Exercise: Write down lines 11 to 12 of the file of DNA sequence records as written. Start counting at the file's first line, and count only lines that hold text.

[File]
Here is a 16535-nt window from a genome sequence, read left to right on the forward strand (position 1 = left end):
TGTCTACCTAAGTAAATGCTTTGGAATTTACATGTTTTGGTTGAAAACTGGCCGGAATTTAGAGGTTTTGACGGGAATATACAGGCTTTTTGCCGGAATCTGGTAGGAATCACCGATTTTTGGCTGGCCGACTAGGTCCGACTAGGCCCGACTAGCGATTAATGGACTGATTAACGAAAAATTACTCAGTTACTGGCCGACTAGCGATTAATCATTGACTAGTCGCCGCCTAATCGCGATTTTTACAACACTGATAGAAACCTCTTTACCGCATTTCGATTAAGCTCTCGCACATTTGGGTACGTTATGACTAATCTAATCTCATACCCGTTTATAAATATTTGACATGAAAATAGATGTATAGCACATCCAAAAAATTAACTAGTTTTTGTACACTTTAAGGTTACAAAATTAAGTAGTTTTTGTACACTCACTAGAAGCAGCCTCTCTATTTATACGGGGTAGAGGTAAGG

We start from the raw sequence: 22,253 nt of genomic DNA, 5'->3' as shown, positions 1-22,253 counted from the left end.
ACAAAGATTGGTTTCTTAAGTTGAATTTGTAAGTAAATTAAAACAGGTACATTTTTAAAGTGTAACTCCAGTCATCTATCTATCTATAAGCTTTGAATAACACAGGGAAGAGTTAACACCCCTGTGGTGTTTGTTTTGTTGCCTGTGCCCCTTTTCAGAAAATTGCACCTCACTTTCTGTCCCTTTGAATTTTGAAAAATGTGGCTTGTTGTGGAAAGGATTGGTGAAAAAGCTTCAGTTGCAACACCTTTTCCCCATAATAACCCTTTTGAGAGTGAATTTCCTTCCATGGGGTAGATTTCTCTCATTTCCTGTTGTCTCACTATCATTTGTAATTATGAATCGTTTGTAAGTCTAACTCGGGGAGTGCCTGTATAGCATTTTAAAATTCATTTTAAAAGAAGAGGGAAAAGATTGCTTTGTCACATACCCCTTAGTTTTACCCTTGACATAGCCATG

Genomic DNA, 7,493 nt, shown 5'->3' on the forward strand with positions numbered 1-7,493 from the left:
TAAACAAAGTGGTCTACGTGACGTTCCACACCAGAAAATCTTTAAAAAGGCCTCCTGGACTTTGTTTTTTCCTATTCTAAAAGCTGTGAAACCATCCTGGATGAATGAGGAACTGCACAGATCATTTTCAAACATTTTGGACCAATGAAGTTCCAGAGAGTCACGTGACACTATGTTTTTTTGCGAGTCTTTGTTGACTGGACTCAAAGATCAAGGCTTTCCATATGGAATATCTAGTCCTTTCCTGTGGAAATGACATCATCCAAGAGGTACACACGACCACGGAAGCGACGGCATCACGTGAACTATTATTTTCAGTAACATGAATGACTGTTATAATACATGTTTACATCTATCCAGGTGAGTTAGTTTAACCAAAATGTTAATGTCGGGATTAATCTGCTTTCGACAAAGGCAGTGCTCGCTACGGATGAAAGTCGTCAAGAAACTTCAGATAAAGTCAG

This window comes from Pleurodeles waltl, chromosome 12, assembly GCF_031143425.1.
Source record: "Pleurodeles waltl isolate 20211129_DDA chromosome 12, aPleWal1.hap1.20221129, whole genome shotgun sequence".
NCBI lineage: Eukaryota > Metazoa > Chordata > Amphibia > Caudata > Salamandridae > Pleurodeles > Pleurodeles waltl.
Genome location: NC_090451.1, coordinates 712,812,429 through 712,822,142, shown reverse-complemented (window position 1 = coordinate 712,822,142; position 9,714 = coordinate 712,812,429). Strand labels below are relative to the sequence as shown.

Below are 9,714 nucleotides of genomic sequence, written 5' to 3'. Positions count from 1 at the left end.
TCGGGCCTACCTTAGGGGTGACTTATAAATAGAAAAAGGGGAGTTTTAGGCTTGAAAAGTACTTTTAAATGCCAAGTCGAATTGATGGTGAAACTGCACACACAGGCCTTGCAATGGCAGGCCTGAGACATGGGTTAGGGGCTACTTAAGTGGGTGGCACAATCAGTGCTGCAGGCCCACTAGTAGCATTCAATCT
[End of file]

Below are 9,714 nucleotides of genomic sequence, written 5' to 3'. Positions count from 1 at the left end.
TCGGGCCTACCTTAGGGGTGACTTATAAATAGAAAAAGGGGAGTTTTAGGCTTGAAAAGTACTTTTAAATGCCAAGTCGAATTGATGGTGAAACTGCACACACAGGCCTTGCAATGGCAGGCCTGAGACATGGGTTAGGGGCTACTTAAGTGGGTGGCACAATCAGTGCTGCAGGCCCACTAGTAGCATTCAATCT